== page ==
Okay, this is for all you fly-flingers who when you are trying to
follow the drift of a size #26 ant or beetle fly, have to lean way forward,
face nearly on the water, squinting like an owl, looking into the bright sun.
From July until the beginning of Winter, ants and beetles are deadly
on the streams I fish. I love them, but what I don't love is not being
able to see the tiny critters.
Oh, I know, there have been all sorts of things that are meant to
increase visibility, from huge spots of paint on top, to parachute ties with
two foot white posts, to the Chernobyl Ant. I have tried them all, and have
found them all to be lacking in something, especially the Chernobyl Ant! I
know they catch fish, but you can't prove it by me. The ants
around my favorite streams don't look like they were built from spare
'Leggo' pieces, and I have actually seen trout laughing at them as they
Being a traditional fur and feather kind of guy, I never really cared for
closed-cell foam, except for the fact that it floats like a cork. Although I
have caught a lot of trout on submerged ants and beetles, I have caught a
whole lot more on those that float.
I have found by doing some fine slicing, closed-cell foam can be
nicely used for really small ants and beetles that don't look like 'Leggo's.'
The problem with visibility is still there! I have come up with something
that works for me, and thought some of you might appreciate this tip.
(there is a great foam-cutting device in
Save on Scud and Shrimp Backs in Archive of Tying Tips.)
Here is what I do:
Hook: Standard Dry Fly hook (size #18 thru #26).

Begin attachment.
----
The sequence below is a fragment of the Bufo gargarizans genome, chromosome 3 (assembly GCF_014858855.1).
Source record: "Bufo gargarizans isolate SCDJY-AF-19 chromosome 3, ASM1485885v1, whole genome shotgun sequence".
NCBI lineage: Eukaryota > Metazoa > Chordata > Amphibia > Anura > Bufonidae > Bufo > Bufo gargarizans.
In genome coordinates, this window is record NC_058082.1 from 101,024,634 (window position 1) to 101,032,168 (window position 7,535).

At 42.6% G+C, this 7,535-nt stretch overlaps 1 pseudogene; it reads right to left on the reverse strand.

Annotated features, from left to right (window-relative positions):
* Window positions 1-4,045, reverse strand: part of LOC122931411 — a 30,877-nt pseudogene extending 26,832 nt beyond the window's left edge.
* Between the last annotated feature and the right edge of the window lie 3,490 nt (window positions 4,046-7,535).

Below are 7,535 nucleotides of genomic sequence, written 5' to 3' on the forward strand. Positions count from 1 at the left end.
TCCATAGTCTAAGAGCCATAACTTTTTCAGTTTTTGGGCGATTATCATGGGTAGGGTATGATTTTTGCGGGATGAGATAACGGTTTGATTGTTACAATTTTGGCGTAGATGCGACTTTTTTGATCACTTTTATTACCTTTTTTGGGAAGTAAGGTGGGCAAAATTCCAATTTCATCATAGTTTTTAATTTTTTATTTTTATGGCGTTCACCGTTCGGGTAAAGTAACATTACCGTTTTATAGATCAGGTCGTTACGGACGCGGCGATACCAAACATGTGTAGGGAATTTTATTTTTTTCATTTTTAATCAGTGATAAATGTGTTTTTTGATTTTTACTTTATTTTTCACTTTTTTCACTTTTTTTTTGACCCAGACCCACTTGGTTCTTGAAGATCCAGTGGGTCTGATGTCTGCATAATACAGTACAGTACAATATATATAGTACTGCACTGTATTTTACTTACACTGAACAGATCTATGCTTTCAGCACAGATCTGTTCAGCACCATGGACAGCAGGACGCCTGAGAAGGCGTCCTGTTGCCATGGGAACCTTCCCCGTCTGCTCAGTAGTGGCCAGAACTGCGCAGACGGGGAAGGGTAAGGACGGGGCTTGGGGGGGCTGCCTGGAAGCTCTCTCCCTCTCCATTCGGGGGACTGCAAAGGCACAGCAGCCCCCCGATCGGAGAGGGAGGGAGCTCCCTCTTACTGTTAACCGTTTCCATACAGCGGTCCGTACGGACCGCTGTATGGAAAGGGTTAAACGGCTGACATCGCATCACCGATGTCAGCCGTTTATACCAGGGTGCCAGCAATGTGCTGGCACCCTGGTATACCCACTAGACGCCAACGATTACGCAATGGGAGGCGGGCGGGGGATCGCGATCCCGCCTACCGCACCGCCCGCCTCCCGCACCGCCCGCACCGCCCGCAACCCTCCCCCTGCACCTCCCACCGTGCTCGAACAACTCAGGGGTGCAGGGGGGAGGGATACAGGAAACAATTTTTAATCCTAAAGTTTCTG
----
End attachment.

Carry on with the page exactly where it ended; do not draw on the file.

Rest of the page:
Thread: Black (8/0 or smaller).
Body: Black Closed-cell Foam (thinly sliced).
Brush Flag: Red Antron (threaded onto a needle).
Legs: Black Antron (threaded onto a needle).
This little ant floats like a cork! I had a real ant crawl up and investigate one of them lying on my knee while I was tying on a new piece of tippet (seriously). Last Sunday, eleven brown trout were positive they were the "real thing!"
1. For really small ants (18 thru 26) I tie in at the eye of the hook with
fine thread, laying a thread base all the way to the bend of the hook.
2. I then tie-in a proportionately thin strip of black closed-cell
foam on bend, with the strip extending toward the rear.
3. Leaving the foam at the bend of the hook, I wrap the thread forward,
to mid-section of the hooks shaft.
4. Bring the foam forward, and tie it down near mid-point
of the hooks shaft, to form a neat, trim abdomen. If you
stretch the foam a bit, you will get a oval shape. Ants don't have
bodies shaped like concrete blocks.
5. Now, it is time for the 'Flag Brush,' made out of Red Antron yarn.
Cut a piece of Antron Brush out the Red Antron, separating into strips
that are the thickness shown. Thread a common sewing needle with an appropriately
sized strip of Red Antron thread for the size ant I am tying.
Wetting the end of the Antron yarn, I tie the yarn on top of the hook,
right at the forward end of the waist. Do a few wraps up and back down the yarn.
6. Now cut a piece of Black Antron. Brush it out, separating it into strips of
appropriate thickness for the size hook. Tie in the Black Antron 'legs' tight against
the front of the Red Antron post, in a crisscross spinner-wing fashion.
7. Pulling the foam strip back, pierce the foam with the needle, pulling the Red Antron thru.
8. Pull the foam forward and tie down to form a thorax. Clip the remaining foam tight to the thread, form a head, and whip-finish.
9. Clip the Red Antron post, so that it frizzes out just right. Then clip
the Black Antron legs, on both sides to the right size. The Antron legs look much more like ant legs, and it saves precious black hackle. View from the top below.
Please check out the Fly Tying Section, on the
Bulletin Board, on FAOL too.
If you have any questions, tips, or techniques; send them along.
Someone else thought up most of this material before we did,
they just forgot to tell anyone about it. Or else we just
forgot about it, while learning something else. Let us
share with each other, all the things we know!
~ Steven H.
McGarthwaite (Chat Room AKA Parnelli)